What Is Guaranteed Maximum Price (GMP)?

by Mateo Zeske; Updated September 26, 2017

Guaranteed Maximum Price, or GMP, is used to refer to a type of contract and a financial principle that characterizes those contracts. GMP contracts are particular to the construction industry and are between a construction company (the Contractor) and a business (the Employer or Client) that hires them to build a structure.

Guaranteed Maximum Price

The financial principle of GMP states that the Contractor will be compensated for all actual costs associated with building the structure, as well as the guaranteed maximum price--a fixed fee with a ceiling (maximum) price. In most cases, especially when due to Contractor error, the Contractor is responsible for building costs that exceed the GMP.

Scope of Works

During construction, the GMP can usually only be altered in the instance of the Client requesting a change in the scope of works. This means the Client wants additional construction or higher quality materials that will naturally result in further expenses for the Contractor. A mechanism to adjust the original GMP accordingly is a fixture of GMP contracts.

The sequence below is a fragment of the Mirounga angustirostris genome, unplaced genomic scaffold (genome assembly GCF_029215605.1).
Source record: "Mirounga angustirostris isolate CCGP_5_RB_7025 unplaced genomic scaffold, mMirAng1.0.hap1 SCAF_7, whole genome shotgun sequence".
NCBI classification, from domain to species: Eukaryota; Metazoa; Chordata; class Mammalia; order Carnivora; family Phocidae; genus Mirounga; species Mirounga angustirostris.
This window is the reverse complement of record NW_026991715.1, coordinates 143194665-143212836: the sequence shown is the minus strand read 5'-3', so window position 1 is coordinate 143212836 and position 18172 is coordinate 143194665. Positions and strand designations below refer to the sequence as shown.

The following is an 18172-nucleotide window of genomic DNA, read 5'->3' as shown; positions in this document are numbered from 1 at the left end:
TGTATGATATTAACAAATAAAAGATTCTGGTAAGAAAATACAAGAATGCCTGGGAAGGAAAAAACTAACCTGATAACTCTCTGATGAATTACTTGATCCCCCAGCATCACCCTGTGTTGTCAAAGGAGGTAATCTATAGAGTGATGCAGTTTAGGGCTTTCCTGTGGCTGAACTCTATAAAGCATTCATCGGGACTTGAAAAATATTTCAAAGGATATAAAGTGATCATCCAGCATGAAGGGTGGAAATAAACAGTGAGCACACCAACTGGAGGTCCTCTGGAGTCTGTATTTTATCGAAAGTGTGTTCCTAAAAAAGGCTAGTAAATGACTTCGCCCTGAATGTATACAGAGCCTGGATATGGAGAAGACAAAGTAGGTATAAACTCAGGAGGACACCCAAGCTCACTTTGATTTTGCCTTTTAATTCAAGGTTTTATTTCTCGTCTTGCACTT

Surplus

GMP contracts usually include a provision allowing the Contractor to suggest changes to the Client`s plans with the goal of decreasing overall costs. This stipulation can have the surplus amount split between both parties or going to the Contractor as profit.

About the Author

Mateo Zeske has written professionally for over five years, including articles for "High School Sports," the industrial "How to Get Started with a Talent Agency" and community-oriented e-zines. As a filmmaker Zeske worked with production companies Hit It and Quit It, Road Dog Productions and masterminded the series "Bastardized Product." He holds a Master of Journalism from the University of North Texas.

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